How to Capture Your Children’s Memories as They Grow

May 27, 2017

When our children were born, we were given baby books to record their lives and milestones. But the baby books only allowed us to keep memories of our child’s first year. Yes, there are the “school years” journals, too, which are fun to use but are easily separated from the baby books and can be repetitive from year to year.

If you are a busy new mom or dad and don’t have much time to fill in any books, try using a memory box. Jot down the highlights or notes of achievement and stuff them into the box as they occur during your child’s early years.

Break into Life Segments

Capturing your children’s memories as they grow is not only an information gathering and archiving tool, it is a great conversation starter for everyone involved from your child to you and on to their grandparents and siblings.

The steps for organizing and capturing the memories of your child’s life can be broken down into quick and creative life segments.

  • Birth to Twelve
  • Teen Years
  • Adult Life
  • Values and Philosophies
  • Favorites
  • Family Tree
  • Healthy History

Set Up an Annual Interview

To get your organizing system into motion, set a reminder on your phone or calendar to spend time with your child around his or her birthday each year and ask them a few simple questions.

Once your kids are old enough, this loving, parenting appointment allows you to really listen to your child from their point of view and keeps you in the loop as to what is important to them at any given time.

Record your child’s responses in a journal or scrapbook. If you prefer the digital approach, you can video tape the short interviews each year and store them in your cloud account. When creating your digitized files, be sure keep your “naming conventions” similar from year to year.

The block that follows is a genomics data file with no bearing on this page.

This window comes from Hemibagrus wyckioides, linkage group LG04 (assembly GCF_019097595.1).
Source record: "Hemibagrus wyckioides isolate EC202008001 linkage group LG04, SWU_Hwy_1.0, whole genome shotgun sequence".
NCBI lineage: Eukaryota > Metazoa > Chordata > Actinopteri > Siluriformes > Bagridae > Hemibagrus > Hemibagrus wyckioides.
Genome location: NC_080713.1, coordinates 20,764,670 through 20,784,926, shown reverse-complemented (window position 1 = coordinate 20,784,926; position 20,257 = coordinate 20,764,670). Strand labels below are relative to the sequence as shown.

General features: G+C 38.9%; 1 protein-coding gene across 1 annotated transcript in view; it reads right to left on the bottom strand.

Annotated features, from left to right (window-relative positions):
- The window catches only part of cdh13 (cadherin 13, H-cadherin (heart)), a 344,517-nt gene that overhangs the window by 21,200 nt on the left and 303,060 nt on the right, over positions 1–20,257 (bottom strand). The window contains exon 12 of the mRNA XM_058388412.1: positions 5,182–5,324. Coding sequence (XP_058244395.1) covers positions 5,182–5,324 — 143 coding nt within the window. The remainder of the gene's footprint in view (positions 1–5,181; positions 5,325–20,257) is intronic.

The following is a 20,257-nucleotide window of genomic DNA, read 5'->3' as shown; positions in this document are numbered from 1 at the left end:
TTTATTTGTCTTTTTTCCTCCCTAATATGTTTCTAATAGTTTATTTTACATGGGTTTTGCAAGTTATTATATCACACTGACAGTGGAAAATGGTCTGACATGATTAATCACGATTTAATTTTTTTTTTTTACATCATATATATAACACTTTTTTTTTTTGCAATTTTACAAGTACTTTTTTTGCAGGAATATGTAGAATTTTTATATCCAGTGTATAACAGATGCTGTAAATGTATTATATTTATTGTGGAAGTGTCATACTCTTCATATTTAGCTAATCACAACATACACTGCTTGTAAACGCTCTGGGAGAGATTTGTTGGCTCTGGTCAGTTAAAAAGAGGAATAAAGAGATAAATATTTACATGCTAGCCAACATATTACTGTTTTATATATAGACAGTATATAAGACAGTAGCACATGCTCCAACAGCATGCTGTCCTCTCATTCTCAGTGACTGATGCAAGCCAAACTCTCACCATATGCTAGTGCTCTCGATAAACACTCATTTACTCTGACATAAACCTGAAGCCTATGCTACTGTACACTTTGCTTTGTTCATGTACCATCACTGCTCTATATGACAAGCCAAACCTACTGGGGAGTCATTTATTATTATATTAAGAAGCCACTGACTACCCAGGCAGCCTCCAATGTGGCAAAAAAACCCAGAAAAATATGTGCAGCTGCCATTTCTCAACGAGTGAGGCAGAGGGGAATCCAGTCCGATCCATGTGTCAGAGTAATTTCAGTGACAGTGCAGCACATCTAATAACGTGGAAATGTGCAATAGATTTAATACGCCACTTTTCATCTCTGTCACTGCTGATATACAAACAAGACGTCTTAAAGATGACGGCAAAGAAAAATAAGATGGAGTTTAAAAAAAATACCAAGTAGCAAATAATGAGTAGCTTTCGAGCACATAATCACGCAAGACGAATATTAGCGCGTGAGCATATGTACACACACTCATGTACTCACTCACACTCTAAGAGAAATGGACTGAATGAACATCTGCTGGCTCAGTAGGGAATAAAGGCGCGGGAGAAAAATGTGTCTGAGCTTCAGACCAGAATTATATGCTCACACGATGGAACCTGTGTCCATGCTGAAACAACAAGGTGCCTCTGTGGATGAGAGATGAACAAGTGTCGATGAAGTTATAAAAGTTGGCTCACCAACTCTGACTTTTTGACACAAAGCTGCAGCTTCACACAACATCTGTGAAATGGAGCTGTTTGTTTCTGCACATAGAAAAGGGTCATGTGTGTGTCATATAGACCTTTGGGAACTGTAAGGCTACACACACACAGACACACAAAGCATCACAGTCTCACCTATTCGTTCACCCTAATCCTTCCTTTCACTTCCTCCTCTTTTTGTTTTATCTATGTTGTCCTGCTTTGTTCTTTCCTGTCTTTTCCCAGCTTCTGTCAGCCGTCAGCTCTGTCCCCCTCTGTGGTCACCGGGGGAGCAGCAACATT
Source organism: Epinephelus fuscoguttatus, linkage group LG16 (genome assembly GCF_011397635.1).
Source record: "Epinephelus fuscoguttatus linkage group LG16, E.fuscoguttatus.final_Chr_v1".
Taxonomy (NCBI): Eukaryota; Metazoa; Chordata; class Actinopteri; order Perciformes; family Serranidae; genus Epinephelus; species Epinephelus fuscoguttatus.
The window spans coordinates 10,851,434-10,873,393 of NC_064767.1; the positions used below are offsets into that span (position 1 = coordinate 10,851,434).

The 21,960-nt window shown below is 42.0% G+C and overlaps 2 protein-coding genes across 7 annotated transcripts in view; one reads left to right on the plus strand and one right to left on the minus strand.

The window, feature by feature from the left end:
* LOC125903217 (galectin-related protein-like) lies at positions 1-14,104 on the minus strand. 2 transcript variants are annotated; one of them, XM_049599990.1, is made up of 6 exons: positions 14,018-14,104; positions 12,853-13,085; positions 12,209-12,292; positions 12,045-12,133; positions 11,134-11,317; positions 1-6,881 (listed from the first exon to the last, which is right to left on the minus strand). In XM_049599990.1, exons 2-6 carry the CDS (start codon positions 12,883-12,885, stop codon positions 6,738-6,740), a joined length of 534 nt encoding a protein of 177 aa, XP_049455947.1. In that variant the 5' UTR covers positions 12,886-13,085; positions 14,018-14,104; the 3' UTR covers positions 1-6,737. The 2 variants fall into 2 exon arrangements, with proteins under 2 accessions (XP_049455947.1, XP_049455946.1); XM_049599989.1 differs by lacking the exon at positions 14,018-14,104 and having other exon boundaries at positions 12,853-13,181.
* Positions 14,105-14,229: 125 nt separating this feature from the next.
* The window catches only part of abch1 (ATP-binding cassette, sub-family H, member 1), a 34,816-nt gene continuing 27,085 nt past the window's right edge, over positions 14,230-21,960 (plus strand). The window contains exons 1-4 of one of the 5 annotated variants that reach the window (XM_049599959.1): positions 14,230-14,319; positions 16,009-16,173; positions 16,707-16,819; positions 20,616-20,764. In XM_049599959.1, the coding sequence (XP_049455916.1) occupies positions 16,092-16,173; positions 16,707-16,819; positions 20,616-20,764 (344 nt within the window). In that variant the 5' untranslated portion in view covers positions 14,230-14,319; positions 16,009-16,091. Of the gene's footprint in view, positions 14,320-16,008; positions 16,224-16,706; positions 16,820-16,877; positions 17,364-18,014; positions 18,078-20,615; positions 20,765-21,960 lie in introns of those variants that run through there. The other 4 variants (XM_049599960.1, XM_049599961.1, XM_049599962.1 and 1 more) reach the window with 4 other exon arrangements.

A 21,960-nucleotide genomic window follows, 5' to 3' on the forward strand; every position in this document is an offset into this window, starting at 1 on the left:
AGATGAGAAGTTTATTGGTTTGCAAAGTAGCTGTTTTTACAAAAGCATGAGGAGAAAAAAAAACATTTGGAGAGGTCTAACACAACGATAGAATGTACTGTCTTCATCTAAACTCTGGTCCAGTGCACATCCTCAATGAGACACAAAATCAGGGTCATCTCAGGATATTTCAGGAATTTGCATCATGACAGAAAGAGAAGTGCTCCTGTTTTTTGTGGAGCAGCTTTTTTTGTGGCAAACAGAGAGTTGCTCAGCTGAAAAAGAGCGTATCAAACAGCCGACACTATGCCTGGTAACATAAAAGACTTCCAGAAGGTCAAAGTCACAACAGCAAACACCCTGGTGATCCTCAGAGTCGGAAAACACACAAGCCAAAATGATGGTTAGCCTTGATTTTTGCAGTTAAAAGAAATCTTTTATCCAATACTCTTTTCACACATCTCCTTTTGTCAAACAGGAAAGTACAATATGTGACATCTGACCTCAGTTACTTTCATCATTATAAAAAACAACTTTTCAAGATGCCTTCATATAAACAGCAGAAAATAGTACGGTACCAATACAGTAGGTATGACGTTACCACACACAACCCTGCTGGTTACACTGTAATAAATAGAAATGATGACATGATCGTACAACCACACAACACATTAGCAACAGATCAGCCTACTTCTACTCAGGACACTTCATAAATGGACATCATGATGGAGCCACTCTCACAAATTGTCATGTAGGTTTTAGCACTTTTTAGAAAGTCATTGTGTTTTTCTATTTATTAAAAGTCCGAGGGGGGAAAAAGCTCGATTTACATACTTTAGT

Interview Questions

Ask these questions to your young ones – for example, I started with my son Jacob around age 6.

  1. What is your full name? Why was it chosen for you? Were you named after someone else?
  2. What was your religion at birth?
  3. Were there any religious ceremonies following your birth? If so, which ones?
  4. As you were growing up did you have a nickname? If so, what was it and was there a story behind it?
  5. If you were adopted, at what age? Did you know your birth parents? Do you have any thoughts you want to share?
  6. Who cared for you during your early years?
  7. What is your very first memory?

As your son or daughter moves into their teens, they can begin filling in their answers or you can ask:

  1. How would you describe your family life?
  2. What kinds of things do you and your parents disagree about?
  3. How do you and your parents compromise?
  4. Do you have to do chores? Is there any one that you particularly dislike?
  5. Do you get an allowance as a teen? If so, how much is it?
  6. Are you allowed to date? If so, do you remember your first date and who was it with? Describe the date.

What’s even more fascinating and memory making is if YOU share your answers too. The dialogue that sparks from these moments can cement your relationship with your child for the rest of your lives.